Dr Wendy Ugolini awarded an AHRC Research Grant
Dr Wendy Ugolini has been awarded a major Research Grant by the Arts and Humanities Research Council (AHRC).
The School is delighted to announce that Dr Wendy Ugolini has been awarded a large AHRC Research Grant, as Principal Investigator, for the three-year project, ‘Beyond Borders: The Second World War, National Identities and Empire in the UK’. The project will be undertaken with Co-Investigators, Professor Martin Johnes of Swansea University and Nadine Wright of the Imperial War Museum.
The project is the first comparative study to integrate England, Northern Ireland, Scotland, and Wales and their wartime relationships to Britishness and the British Empire into a single frame. It seeks to recover how the peoples of the UK conceptualised their national identity in wartime, whether as imperial, multinational or singular, and the extent to which this shifted as they moved across the Empire at war. Adopting a four-nation approach, it examines military and civilian migration within the UK, then moves in concentric circles outwards to address imperial encounters, amongst service personnel and civilian workforces, in Africa, the Middle East, South Asia, and Southeast Asia. It then traces the return flow of peoples, incorporating the post-war migratory movement of colonial and Commonwealth veterans into the UK. At the same time, it takes into account the ethnic and racial diversity of the UK’s wartime population as well as within the British Empire. A major part of the project is to examine how, in the ways in which post-war colonial and Commonwealth migrants who settled in the UK memorialised their war and how the war has been remembered within the four constituent nations of the UK, particularly following and in relation to political devolution and campaigns for national sovereignty and independence.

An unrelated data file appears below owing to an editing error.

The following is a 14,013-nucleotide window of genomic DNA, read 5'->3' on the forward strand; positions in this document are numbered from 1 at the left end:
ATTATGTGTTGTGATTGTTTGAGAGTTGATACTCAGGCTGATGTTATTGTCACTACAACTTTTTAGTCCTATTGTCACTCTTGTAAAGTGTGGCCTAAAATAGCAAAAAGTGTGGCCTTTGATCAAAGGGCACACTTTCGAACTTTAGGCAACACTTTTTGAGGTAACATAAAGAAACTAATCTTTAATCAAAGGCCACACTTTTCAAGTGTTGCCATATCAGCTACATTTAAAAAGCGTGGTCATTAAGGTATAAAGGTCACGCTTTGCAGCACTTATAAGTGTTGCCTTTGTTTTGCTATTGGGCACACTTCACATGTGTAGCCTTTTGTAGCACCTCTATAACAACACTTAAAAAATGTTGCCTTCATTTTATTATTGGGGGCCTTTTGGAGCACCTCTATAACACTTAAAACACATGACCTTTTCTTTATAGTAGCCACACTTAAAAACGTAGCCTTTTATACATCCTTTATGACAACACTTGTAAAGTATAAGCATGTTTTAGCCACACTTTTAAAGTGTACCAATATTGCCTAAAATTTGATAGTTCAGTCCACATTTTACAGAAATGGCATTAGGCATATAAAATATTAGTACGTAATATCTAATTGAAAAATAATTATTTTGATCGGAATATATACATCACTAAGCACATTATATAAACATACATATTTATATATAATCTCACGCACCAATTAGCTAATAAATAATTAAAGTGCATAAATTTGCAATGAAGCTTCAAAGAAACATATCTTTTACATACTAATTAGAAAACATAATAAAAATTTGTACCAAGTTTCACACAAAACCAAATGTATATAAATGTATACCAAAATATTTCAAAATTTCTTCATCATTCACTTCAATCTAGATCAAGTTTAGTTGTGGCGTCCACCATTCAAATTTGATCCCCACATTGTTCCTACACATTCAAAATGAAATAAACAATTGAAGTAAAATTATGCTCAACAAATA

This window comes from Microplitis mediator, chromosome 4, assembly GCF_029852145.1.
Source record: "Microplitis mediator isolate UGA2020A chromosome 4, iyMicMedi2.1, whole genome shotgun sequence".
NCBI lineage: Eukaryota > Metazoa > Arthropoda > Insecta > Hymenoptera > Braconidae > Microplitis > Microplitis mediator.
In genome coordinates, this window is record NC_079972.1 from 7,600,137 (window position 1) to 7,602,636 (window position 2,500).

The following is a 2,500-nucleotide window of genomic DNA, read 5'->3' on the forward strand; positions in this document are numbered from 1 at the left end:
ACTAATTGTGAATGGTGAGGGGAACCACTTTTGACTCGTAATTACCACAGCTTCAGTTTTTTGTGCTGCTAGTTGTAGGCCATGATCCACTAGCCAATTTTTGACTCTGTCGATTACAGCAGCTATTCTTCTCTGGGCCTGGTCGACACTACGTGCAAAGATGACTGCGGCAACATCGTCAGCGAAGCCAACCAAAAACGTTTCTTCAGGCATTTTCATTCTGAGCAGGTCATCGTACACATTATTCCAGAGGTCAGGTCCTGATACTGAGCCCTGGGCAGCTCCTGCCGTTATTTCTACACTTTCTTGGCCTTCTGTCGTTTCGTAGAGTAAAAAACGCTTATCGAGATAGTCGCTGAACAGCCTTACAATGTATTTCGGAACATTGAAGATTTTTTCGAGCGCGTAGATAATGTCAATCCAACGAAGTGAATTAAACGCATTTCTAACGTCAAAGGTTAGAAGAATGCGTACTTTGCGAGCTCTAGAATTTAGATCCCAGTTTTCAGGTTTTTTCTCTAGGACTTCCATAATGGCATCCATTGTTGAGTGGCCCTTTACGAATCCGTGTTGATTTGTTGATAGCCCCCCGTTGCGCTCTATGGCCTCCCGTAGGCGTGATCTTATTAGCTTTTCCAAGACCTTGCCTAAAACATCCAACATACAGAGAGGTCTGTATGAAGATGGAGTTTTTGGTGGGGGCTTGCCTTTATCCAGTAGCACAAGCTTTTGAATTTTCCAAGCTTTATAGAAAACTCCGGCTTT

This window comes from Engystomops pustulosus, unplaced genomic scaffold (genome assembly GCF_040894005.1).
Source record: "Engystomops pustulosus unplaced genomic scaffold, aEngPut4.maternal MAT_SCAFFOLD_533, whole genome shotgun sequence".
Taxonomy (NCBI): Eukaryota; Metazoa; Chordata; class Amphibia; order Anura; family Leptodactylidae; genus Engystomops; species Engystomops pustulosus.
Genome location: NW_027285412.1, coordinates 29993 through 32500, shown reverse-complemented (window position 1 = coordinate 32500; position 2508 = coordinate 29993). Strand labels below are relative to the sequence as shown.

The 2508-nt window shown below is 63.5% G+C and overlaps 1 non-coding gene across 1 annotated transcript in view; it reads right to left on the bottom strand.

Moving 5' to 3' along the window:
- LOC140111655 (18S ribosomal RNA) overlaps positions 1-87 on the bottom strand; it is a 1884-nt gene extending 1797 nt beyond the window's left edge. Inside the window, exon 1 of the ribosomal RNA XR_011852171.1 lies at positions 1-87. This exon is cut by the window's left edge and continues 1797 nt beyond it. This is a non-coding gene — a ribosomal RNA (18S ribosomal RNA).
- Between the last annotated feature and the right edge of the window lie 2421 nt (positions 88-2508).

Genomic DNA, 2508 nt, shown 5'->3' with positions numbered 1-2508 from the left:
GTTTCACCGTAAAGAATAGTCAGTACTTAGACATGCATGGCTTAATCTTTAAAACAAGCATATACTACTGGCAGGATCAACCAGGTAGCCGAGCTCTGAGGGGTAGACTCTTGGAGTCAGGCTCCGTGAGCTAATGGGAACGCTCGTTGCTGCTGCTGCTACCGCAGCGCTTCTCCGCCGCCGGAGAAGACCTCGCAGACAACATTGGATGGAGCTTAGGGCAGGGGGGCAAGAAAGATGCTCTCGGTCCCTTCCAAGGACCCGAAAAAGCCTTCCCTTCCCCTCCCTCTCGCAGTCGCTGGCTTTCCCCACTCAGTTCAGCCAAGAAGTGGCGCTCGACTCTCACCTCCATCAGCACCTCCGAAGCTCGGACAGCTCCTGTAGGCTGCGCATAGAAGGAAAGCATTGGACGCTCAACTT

Dr Ugolini said, "In the UK, the topic of the Second World War paradoxically feels familiar whilst remaining largely unknown. Many of the tensions facing the UK today, particularly over its national and racial pluralities, were present during the war itself. By exploring how those tensions and identities were understood and navigated by ordinary people, through tracing global wartime mobility, the project seeks to further historicize understandings of the UK’s diversity. My colleagues and I are delighted to have received this significant award from the Arts and Humanities Research Council and very much appreciate their support."
The project will create a UK directory of Second World War oral history datasets across the UK relating to the Second World War and, in conjunction with the Imperial War Museum, will produce new resources for schools addressing the Second World War histories of England, Northern Ireland, Scotland, Wales, and the British Empire.